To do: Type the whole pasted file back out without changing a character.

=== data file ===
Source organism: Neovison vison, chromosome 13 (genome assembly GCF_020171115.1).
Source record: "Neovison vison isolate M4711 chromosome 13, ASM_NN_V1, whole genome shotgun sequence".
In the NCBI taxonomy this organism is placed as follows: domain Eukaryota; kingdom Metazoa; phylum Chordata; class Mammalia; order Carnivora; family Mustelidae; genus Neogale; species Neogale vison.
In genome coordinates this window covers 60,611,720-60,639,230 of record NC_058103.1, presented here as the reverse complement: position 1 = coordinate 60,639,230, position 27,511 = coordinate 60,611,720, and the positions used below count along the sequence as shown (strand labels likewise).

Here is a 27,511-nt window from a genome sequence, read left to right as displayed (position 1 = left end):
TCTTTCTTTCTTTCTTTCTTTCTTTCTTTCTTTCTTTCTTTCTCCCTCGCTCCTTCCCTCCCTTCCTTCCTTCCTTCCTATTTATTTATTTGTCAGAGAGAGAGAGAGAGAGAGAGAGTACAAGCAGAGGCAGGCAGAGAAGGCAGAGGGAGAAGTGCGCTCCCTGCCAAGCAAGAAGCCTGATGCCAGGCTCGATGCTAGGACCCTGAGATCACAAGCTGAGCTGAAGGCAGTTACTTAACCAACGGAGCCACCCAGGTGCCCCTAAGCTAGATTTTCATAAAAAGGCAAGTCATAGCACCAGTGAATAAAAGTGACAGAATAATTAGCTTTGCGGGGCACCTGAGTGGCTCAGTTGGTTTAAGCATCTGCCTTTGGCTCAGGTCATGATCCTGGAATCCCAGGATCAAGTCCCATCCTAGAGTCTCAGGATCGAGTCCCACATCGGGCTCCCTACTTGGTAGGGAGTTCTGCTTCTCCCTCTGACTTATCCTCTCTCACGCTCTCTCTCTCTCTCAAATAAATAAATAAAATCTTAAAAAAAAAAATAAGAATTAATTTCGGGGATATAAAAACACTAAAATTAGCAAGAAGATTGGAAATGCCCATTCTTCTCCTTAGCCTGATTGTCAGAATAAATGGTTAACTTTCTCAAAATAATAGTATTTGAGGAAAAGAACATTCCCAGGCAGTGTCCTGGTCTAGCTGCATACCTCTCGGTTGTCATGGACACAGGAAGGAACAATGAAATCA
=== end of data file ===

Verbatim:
Source organism: Neovison vison, chromosome 13 (genome assembly GCF_020171115.1).
Source record: "Neovison vison isolate M4711 chromosome 13, ASM_NN_V1, whole genome shotgun sequence".
In the NCBI taxonomy this organism is placed as follows: domain Eukaryota; kingdom Metazoa; phylum Chordata; class Mammalia; order Carnivora; family Mustelidae; genus Neogale; species Neogale vison.
In genome coordinates this window covers 60,611,720-60,639,230 of record NC_058103.1, presented here as the reverse complement: position 1 = coordinate 60,639,230, position 27,511 = coordinate 60,611,720, and the positions used below count along the sequence as shown (strand labels likewise).

Here is a 27,511-nt window from a genome sequence, read left to right as displayed (position 1 = left end):
TCTTTCTTTCTTTCTTTCTTTCTTTCTTTCTTTCTTTCTTTCTCCCTCGCTCCTTCCCTCCCTTCCTTCCTTCCTTCCTATTTATTTATTTGTCAGAGAGAGAGAGAGAGAGAGAGAGTACAAGCAGAGGCAGGCAGAGAAGGCAGAGGGAGAAGTGCGCTCCCTGCCAAGCAAGAAGCCTGATGCCAGGCTCGATGCTAGGACCCTGAGATCACAAGCTGAGCTGAAGGCAGTTACTTAACCAACGGAGCCACCCAGGTGCCCCTAAGCTAGATTTTCATAAAAAGGCAAGTCATAGCACCAGTGAATAAAAGTGACAGAATAATTAGCTTTGCGGGGCACCTGAGTGGCTCAGTTGGTTTAAGCATCTGCCTTTGGCTCAGGTCATGATCCTGGAATCCCAGGATCAAGTCCCATCCTAGAGTCTCAGGATCGAGTCCCACATCGGGCTCCCTACTTGGTAGGGAGTTCTGCTTCTCCCTCTGACTTATCCTCTCTCACGCTCTCTCTCTCTCTCAAATAAATAAATAAAATCTTAAAAAAAAAAATAAGAATTAATTTCGGGGATATAAAAACACTAAAATTAGCAAGAAGATTGGAAATGCCCATTCTTCTCCTTAGCCTGATTGTCAGAATAAATGGTTAACTTTCTCAAAATAATAGTATTTGAGGAAAAGAACATTCCCAGGCAGTGTCCTGGTCTAGCTGCATACCTCTCGGTTGTCATGGACACAGGAAGGAACAATGAAATCA